Every four years, the nations of the world come together to celebrate sport and sportsmanship in the Olympic games. The beauty and pageantry of the Olympics make it a quadrennial spectacle that is viewed by billions of people around the world. Little-known sports gain international attention for a few days and unknown athletes burst into our living rooms with demonstrations of strength, speed, and endurance. It’s all very exciting. Enter controversy.
Olympic controversy has been abundant over the years. Cold War tensions, doping scandals, unethical judging of events like figure skating and gymnastics are just a few of the scandals that have surrounded the Olympics over the years. Host cities and countries have had their share of controversy also. Sometimes Olympic cities seem ill prepared to host the games or the people from the host city wonder why the millions of dollars that are being spent on stadiums and hotels are not spent on education and health care.
The latest Olympic controversy centers on the Zika virus. As word of some of the devastating effects of the virus rose, people began to ask if it is safe for 500,000 people from all over the world to come to Rio de Janeiro. What if an Olympian (or any tourist) contracts the virus, then takes it back to his or her respective country? Would there be disastrous implications? Is this a risk that the international community should be willing to take?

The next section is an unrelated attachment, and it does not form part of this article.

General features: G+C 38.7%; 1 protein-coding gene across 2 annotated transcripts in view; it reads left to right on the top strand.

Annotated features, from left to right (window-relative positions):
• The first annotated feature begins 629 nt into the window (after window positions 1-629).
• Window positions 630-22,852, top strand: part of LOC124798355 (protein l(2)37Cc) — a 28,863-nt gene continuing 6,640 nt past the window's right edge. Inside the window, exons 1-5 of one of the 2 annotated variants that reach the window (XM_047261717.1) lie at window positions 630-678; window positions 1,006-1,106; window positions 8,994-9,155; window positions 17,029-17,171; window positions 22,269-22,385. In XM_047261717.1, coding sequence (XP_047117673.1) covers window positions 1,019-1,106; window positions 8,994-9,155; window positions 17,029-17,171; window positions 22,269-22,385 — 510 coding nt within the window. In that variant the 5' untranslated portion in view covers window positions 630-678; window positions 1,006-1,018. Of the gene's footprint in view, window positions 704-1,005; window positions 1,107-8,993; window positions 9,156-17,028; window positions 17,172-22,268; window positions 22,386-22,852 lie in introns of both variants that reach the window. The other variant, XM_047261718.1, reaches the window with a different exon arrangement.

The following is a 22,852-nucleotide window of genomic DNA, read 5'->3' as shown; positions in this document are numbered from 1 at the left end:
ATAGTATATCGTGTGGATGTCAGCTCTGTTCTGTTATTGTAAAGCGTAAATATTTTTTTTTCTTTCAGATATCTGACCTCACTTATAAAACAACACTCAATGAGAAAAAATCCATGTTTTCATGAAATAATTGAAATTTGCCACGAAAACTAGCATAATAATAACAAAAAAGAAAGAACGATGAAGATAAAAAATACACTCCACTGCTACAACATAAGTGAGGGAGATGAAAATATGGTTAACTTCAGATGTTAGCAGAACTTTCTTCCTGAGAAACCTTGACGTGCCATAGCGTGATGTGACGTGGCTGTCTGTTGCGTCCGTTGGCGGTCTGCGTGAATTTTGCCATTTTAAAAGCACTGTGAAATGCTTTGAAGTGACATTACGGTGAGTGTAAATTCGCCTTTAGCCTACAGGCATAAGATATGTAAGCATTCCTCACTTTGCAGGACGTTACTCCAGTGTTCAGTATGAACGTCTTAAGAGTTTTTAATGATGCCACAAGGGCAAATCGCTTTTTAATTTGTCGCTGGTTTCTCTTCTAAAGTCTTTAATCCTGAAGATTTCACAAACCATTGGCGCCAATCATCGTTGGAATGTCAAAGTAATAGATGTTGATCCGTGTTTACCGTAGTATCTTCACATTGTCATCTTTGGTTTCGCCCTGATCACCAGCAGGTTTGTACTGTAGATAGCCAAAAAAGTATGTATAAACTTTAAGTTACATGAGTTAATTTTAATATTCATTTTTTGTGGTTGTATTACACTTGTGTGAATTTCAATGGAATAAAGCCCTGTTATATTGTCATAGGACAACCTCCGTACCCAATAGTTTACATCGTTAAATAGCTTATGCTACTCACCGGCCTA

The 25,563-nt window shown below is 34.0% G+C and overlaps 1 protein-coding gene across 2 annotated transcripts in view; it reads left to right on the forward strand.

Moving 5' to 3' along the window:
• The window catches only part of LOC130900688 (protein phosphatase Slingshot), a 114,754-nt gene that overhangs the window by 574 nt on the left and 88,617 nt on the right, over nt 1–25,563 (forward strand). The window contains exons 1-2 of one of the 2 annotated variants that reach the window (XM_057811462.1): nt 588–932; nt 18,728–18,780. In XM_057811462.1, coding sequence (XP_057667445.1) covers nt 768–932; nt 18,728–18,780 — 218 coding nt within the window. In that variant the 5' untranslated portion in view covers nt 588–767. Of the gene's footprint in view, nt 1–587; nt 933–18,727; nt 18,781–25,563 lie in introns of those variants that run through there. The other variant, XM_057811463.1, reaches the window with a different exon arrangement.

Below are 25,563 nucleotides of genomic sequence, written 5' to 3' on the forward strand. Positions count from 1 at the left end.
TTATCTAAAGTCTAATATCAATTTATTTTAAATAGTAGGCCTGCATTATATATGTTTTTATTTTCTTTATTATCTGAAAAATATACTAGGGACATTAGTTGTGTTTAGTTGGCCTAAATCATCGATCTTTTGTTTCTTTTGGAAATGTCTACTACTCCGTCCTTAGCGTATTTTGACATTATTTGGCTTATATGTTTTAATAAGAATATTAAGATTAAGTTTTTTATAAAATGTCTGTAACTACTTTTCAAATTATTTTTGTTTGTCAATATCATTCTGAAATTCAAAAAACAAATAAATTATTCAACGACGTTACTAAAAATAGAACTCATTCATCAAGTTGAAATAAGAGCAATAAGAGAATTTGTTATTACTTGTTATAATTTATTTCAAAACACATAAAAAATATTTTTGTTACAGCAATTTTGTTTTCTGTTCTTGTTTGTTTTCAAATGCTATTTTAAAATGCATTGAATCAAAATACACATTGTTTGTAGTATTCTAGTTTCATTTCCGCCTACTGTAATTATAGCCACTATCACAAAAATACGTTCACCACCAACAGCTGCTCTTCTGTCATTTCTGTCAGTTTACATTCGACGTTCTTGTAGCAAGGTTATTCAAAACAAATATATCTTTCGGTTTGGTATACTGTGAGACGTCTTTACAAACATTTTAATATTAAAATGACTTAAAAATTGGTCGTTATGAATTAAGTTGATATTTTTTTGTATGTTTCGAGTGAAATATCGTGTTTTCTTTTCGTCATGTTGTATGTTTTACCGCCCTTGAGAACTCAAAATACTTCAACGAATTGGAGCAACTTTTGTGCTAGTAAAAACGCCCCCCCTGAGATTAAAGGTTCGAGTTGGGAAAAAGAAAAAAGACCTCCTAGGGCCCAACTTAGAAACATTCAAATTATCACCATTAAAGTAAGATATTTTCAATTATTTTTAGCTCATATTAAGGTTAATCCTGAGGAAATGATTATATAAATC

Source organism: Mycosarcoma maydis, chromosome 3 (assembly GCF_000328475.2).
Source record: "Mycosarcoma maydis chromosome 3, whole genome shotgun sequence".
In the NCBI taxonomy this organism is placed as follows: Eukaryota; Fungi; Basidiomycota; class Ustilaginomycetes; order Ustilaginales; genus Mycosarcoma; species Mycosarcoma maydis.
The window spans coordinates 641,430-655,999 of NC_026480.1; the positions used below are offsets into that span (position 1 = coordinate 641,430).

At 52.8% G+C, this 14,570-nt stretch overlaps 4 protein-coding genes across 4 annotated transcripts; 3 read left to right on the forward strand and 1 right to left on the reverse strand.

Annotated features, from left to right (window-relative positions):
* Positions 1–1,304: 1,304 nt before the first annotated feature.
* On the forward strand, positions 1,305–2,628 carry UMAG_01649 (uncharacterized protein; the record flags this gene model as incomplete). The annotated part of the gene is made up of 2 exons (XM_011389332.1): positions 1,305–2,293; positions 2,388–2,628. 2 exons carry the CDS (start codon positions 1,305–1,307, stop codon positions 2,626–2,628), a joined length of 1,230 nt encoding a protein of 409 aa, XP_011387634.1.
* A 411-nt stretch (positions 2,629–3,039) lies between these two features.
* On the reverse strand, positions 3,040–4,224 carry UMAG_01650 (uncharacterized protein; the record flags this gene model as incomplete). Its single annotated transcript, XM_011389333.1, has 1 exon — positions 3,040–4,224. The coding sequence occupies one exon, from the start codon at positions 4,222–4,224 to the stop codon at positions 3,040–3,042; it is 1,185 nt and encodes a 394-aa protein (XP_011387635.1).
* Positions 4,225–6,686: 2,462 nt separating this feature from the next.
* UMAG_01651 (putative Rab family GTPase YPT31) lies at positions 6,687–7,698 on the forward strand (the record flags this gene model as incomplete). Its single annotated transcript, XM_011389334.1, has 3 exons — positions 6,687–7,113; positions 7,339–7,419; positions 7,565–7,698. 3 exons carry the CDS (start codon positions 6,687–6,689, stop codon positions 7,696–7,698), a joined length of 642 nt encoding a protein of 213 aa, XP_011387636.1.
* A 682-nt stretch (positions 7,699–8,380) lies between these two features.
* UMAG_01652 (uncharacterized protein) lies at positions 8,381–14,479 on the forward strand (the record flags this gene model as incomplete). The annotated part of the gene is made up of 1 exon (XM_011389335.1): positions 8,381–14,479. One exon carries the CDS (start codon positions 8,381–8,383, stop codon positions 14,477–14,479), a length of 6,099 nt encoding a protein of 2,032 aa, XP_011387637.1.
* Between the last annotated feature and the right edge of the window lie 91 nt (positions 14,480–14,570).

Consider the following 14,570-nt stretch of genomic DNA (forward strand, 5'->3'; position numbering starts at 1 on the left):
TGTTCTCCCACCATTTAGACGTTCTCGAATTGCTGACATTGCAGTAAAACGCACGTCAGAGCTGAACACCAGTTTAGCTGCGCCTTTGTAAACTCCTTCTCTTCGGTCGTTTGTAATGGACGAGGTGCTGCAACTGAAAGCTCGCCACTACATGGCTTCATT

Up to this point, the International Olympic Committee and the World Health Organization have resisted any attempts to postpone the Rio games. However, bioethicist Arthur Caplan and a group of 150 experts have published a letter calling on WHO to act: “WHO must revisit the question of Zika and postponing and/or moving the Games. We recommend that WHO convene an independent group to advise it and the IOC in a transparent, evidence-based process in which science, public health, and the spirit of sport come first. Given the public health and ethical consequences, not doing so is irresponsible.”
Now The Washington Post is reporting that Dr. Margaret Chan, WHO Director-General, has asked “members of the Zika Emergency Committee to examine the risks of holding the Olympic Summer Games as currently scheduled.” Given the gravity of the situation, these are reasonable steps. Caution must be exercised and the risks must be accurately assessed. The potential cost to human life is too great.